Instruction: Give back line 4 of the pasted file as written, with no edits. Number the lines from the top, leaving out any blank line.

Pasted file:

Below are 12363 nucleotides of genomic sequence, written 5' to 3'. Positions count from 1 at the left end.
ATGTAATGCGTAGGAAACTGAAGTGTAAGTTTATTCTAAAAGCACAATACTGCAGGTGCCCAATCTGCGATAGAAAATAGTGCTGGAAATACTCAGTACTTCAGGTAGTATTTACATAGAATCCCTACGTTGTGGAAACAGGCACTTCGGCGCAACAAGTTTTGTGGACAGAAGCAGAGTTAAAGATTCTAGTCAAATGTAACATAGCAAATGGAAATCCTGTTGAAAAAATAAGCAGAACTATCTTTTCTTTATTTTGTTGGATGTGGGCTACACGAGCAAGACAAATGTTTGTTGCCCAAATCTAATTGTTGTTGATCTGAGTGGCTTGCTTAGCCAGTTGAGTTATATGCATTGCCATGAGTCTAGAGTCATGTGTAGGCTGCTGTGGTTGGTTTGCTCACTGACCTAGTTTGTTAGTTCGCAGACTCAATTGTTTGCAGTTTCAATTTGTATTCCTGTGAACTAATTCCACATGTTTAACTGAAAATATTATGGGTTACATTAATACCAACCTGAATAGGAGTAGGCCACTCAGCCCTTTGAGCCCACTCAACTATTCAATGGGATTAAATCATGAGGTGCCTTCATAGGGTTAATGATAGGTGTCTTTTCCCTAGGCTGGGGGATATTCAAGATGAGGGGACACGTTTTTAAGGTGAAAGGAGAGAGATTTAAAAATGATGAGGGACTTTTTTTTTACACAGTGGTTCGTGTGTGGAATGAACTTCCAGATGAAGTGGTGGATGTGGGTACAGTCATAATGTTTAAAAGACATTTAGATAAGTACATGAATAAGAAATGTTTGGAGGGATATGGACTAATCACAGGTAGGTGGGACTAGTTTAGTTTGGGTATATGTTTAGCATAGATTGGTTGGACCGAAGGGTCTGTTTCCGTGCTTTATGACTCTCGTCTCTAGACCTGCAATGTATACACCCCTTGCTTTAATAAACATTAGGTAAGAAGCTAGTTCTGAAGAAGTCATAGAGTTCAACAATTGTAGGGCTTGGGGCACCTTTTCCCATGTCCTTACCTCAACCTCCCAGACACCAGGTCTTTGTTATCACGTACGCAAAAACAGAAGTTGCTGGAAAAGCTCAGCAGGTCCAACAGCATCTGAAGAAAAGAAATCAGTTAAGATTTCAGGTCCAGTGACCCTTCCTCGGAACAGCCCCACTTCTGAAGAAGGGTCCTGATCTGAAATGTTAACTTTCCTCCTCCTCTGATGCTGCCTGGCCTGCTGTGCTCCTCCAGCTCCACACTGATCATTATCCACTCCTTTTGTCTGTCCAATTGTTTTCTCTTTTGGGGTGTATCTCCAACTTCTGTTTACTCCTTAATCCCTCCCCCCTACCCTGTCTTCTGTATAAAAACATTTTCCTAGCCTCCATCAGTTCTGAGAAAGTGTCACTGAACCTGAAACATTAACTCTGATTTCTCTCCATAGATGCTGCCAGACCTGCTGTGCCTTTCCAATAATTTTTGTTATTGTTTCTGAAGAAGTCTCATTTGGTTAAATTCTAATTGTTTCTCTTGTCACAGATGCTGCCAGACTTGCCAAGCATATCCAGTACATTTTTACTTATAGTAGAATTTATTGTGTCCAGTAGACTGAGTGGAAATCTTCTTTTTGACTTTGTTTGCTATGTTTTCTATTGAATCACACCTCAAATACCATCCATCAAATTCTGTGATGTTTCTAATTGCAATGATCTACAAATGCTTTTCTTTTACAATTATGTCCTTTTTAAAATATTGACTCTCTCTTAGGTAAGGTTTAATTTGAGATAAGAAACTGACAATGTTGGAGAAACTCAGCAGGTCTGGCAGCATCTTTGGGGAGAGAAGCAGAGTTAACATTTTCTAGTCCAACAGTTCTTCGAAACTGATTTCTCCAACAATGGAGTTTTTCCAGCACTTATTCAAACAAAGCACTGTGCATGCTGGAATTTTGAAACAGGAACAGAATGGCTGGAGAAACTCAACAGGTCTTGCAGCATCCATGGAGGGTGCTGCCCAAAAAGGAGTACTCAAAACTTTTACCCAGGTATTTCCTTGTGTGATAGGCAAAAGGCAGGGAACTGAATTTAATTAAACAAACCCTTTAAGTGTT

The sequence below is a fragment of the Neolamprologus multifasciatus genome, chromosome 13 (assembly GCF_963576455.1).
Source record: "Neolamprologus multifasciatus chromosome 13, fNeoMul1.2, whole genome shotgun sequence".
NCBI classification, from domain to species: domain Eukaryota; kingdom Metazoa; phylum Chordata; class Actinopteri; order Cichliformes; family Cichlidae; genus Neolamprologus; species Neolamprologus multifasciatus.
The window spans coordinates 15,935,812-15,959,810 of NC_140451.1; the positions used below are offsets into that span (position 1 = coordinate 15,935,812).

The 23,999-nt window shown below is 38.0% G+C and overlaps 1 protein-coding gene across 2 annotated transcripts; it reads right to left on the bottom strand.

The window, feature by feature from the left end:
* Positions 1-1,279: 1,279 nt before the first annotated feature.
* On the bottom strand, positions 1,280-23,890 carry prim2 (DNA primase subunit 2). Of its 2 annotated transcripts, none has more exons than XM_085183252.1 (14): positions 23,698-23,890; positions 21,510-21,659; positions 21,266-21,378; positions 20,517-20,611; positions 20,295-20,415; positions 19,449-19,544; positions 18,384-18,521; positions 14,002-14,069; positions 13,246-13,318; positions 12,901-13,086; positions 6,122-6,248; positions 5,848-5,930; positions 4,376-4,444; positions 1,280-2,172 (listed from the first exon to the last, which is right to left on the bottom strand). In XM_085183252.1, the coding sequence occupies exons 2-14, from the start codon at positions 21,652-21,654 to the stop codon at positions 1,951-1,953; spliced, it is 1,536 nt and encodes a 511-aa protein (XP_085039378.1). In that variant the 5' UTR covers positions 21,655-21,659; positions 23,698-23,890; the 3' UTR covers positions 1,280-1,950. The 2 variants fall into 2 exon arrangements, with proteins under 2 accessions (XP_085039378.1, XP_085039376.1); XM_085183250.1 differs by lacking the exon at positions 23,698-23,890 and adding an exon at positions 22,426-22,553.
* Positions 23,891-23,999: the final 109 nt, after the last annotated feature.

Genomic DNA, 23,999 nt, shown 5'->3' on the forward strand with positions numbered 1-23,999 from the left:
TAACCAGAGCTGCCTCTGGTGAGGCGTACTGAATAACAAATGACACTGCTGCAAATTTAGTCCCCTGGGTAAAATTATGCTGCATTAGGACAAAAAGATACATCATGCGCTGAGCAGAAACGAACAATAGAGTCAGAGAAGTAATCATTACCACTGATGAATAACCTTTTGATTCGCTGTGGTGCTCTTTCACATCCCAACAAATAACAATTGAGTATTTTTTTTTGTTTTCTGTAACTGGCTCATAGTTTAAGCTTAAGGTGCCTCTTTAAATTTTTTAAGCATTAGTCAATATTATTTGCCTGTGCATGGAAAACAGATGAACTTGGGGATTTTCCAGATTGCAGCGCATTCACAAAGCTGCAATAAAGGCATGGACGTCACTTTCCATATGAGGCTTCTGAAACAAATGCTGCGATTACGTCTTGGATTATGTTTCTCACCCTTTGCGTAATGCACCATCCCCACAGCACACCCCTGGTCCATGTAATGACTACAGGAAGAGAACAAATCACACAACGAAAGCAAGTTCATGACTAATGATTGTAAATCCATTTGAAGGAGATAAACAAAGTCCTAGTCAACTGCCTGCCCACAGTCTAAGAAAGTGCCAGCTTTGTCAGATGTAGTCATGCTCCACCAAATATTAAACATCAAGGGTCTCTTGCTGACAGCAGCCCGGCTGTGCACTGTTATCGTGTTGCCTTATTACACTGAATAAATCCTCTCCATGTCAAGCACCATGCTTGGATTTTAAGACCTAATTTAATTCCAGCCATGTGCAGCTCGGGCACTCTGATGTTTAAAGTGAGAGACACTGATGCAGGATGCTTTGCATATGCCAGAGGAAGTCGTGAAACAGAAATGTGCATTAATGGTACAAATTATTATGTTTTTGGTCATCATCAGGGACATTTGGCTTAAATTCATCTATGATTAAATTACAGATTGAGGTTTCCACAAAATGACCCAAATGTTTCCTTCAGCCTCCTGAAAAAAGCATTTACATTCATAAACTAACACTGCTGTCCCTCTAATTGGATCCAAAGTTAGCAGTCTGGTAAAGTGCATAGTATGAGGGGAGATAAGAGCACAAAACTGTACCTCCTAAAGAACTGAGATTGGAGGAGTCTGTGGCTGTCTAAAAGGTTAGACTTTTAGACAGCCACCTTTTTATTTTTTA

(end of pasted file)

Source record: "Neolamprologus multifasciatus chromosome 13, fNeoMul1.2, whole genome shotgun sequence".